I think that disappointment is rooted in two types of expectations – ‘people expectations’ and ‘life expectations’. People often do not act the way that we expect them to … they let us down and disappoint us. I think that this kind of disappointment is addressed by forgiving people, renouncing lies and repenting behavior. In the last several years the Spirit has done several deep works in my life in this area.
Life expectations however are different.. they are deeper.. they have a somewhat direct link to our expectations of the Lord. We read..
“For I know the plans I have for you," declares the LORD, "plans to prosper you and not to harm you, plans to give you hope and a future.” (Jeremiah 29:11-12)
..interpret it with rose colored glasses.. and we are disappointed when harm comes to us, prosperity escapes us and our future seems bleak. I still struggle with this kind of disappointment but not as much as in the past.
I think that we set ourselves up for this kind of disappointment when we are young and naive. We take religious formulas and thinking to ‘logical’ conclusions and are disappointed when they don’t work for us. I think that we sometimes use faith to ‘escape from’ instead of ‘deal with’ hard reality. Interpreting present painful life in light of the truth of God’s love and providence is difficult at best. In Paul’s letter to the Romans he says:
“I have worked much harder, been in prison more frequently, been flogged more severely, and been exposed to death again and again. Five times I received from the Jews the forty lashes minus one. Three times I was beaten with rods, once I was stoned, three times I was shipwrecked, I spent a night and a day in the open sea, I have been constantly on the move. I have been in danger from rivers, in danger from bandits, in danger from my own countrymen, in danger from Gentiles; in danger in the city, in danger in the country, in danger at sea; and in danger from false brothers. I have labored and toiled and have often gone without sleep; I have known hunger and thirst and have often gone without food; I have been cold and naked. Besides everything else, I face daily the pressure of my concern for all the churches. Who is weak, and I do not feel weak?”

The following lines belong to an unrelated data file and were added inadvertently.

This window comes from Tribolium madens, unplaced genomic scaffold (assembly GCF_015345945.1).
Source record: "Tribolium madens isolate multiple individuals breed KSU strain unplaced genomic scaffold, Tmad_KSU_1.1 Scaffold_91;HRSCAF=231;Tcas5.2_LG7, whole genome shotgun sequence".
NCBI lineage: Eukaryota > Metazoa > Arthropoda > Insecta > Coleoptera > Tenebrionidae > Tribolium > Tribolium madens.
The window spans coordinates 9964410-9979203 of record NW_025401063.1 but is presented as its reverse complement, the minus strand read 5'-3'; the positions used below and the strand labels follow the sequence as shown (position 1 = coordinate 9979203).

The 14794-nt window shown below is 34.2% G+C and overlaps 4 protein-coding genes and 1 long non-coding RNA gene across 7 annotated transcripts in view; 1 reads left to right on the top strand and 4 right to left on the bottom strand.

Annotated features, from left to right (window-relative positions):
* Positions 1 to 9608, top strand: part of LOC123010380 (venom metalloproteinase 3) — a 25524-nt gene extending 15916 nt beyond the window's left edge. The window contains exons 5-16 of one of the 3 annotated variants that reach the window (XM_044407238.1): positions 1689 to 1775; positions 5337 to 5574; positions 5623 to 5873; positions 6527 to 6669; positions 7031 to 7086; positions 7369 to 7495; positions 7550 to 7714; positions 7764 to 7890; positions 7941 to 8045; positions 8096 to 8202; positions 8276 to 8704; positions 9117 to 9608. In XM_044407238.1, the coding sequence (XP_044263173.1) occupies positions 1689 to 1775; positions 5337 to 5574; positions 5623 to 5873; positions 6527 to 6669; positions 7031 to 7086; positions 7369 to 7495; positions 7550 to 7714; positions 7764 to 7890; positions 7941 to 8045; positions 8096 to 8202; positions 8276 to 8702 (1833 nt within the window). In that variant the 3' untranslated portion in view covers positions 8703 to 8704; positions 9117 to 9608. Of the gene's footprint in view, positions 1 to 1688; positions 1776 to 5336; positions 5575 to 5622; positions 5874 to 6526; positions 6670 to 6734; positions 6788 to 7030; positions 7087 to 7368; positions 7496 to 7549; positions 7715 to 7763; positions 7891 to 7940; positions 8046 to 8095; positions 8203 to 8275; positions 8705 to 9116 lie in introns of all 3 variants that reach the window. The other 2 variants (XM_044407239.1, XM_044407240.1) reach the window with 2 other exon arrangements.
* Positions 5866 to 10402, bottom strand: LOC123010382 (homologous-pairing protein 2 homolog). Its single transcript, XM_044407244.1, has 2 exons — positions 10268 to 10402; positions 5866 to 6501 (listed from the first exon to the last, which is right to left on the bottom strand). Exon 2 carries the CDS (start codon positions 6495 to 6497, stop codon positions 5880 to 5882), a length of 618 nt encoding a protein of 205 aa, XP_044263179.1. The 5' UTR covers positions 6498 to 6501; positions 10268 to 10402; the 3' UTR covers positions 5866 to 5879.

Paul’s response to this hardship is found a few verses later when he says:
“Therefore I will boast all the more gladly about my weaknesses, so that Christ's power may rest on me. That is why, for Christ's sake, I delight in weaknesses, in insults, in hardships, in persecutions, in difficulties. For when I am weak, then I am strong.”
The older I get the more I can resonate with Paul in a small way. Paul accepted sufferings not only as a part of life but also as God’s plan to refine him in weakness. God seemed to have brought him to a place where he embraced every aspect of life and did not lose hope when it was not as he expected it to be. I’ll end with an insight into Paul’s life perspective from Philippians:
"I know what it is to be in need, and I know what it is to have plenty. I have learned the secret of being content in any and every situation, whether well fed or hungry, whether living in plenty or in want. I can do everything through him who gives me strength."
May the contentment of Jesus Christ be with you today through the power of the Holy Spirit who lives in you.